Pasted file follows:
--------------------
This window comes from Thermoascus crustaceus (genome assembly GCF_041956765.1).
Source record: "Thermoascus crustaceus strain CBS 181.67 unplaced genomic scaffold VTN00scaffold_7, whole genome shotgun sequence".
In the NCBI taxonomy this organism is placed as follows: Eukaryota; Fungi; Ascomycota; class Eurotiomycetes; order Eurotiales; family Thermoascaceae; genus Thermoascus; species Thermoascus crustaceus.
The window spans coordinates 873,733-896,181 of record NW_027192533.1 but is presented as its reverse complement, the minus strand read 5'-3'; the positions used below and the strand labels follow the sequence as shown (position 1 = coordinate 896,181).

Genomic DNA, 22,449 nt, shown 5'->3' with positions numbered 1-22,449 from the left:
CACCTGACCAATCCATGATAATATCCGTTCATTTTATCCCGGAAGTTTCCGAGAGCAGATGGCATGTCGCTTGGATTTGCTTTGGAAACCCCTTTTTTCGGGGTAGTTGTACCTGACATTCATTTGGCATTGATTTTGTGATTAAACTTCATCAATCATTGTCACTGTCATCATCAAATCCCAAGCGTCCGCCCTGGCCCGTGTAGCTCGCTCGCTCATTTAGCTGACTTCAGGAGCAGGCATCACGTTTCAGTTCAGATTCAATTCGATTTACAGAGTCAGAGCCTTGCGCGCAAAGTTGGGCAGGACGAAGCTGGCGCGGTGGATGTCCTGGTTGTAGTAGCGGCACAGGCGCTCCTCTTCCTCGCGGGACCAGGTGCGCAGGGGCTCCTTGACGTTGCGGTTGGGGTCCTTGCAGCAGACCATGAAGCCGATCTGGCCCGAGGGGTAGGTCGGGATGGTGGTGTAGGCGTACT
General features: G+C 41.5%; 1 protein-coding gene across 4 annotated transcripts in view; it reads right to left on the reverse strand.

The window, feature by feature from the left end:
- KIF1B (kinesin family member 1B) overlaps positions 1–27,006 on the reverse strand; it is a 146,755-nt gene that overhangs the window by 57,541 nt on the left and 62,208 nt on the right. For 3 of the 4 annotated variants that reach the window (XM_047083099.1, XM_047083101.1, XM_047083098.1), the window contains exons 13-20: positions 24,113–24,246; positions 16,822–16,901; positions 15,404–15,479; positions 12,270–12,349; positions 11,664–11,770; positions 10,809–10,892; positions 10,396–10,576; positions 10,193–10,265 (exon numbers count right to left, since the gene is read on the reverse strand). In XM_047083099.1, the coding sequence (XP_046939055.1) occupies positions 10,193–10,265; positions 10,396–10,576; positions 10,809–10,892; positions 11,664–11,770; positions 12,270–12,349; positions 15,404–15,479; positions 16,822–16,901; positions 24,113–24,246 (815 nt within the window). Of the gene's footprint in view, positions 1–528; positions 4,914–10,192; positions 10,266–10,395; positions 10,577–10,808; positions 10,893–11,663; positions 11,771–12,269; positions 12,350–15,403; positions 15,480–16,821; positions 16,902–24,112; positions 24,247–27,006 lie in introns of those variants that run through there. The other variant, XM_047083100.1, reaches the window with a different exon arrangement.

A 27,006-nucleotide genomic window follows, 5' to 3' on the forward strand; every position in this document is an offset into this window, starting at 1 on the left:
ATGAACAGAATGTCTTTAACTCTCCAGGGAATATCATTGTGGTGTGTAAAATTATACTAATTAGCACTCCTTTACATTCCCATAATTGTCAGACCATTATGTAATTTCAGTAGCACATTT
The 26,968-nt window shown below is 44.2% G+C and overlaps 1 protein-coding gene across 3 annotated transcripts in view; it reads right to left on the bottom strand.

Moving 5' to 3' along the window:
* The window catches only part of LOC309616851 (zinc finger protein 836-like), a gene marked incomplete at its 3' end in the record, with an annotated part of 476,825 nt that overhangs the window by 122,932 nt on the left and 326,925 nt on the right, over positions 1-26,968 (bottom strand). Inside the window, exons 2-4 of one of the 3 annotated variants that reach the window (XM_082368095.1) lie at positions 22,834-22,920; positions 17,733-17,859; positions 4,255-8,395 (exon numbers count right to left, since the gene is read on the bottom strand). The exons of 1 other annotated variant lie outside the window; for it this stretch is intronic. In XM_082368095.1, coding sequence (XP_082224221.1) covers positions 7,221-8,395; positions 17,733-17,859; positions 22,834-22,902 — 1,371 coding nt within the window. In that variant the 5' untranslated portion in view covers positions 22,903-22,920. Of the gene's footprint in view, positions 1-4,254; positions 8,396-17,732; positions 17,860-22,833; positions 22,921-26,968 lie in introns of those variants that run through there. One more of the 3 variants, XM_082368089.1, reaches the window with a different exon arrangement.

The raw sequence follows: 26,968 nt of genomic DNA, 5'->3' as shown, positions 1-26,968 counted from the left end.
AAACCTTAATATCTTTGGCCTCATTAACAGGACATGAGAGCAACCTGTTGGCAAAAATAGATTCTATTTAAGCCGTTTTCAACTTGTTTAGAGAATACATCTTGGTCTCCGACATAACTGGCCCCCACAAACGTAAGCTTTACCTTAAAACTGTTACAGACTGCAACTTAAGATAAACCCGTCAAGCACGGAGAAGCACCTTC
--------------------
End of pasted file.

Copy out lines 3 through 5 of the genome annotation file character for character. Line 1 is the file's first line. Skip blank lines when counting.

In the NCBI taxonomy this organism is placed as follows: Eukaryota; Fungi; Ascomycota; class Eurotiomycetes; order Eurotiales; family Thermoascaceae; genus Thermoascus; species Thermoascus crustaceus.
The window spans coordinates 873,733-896,181 of record NW_027192533.1 but is presented as its reverse complement, the minus strand read 5'-3'; the positions used below and the strand labels follow the sequence as shown (position 1 = coordinate 896,181).

Genomic DNA, 22,449 nt, shown 5'->3' with positions numbered 1-22,449 from the left: